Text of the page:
With a deprecation proposal floating in the Java realm, proponents look to clear the air when it comes to the use of deprecated APIs in the platform.
Identified as JDK Enhancement Proposal (JEP): 277 Enhanced Deprecation, the plan from Oracle's Stuart Marks would revamp the deprecation annotation and offer tools to boost the tail end of the feature lifecycle. It calls for providing better information about the status and intended disposition of APIs, and for enhancing the runtime to emit warnings so that an application's dynamic usage of deprecated APIs can be logged. A tool would be provided to generate static information about this usage.
Deprecation of APIs recently became a hot-button issue when Oracle proposed making private APIs inaccessible in Java 9. Oracle then backed off a bit and decided to leave a few of them, including the popular sun.misc.Unsafe API, accessible. "The deprecation mechanism of Java SE needs to be revamped. It has been applied inconsistently, and there is confusion about its meaning and its proper use," the proposal states.
Intended for implementation in Java Standard Edition 9, which is due next fall, the proposal also intends to clarify policies of Java SE and the JDK with regard to the feature lifecycle. This includes requirements around annotating features as deprecated and the amount of notice to be given before a feature is removed. "This should allow defunct features to be removed in a more timely fashion," the proposal states.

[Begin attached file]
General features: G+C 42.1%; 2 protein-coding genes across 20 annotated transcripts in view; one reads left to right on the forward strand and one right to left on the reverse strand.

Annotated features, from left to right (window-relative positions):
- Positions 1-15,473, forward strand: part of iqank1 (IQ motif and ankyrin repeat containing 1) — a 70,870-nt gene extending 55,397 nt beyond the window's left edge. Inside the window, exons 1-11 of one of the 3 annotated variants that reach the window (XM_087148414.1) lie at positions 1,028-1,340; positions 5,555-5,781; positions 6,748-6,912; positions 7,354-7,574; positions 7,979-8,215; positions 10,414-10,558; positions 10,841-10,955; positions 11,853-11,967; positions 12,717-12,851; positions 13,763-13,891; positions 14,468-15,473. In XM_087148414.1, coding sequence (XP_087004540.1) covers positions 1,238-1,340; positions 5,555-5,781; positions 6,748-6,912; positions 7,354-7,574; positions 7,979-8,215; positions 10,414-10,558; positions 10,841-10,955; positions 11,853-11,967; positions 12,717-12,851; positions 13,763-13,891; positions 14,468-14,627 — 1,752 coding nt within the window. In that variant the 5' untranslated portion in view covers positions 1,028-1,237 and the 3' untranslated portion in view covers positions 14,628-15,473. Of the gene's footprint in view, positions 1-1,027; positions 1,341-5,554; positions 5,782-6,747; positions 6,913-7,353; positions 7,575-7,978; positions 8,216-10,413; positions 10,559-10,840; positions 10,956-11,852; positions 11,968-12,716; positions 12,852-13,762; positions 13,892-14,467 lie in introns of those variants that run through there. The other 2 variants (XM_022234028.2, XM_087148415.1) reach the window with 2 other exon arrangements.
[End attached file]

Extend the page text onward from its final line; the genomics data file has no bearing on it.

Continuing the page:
Java has had a deprecation annotation, but it was not all that effective. "Very few deprecated APIs were actually removed," according to the proposal, "leading people to believe that nothing would ever be removed. On the other hand, there was confusion because other people believed that anything deprecated might eventually be removed, which was never the intent either." Developers thus ended up with an unclear message about the meaning of "deprecated" and what to do when encountering usage of a deprecated API.
"As APIs become deprecated in successive versions of the JDK, existing binaries continue to depend and use the deprecated APIs with no warnings," the proposal says. "If a deprecated API were to be removed in a JDK release, even after one or more releases where it was deprecated, this would come as an unpleasant surprise to users of old application binaries." The application would fail with a linkage error, without warning.
"Worse, there is no means for developers to check whether existing binaries have any dependencies on deprecated APIs," JEP 277 states. "This causes significant tension between binary compatibility and the need to evolve the specification through the retirement of old APIs."
JEP 277 was first created last year and updated in late October; the proposal was recently announced during a presentation at the recent JavaOne conference.
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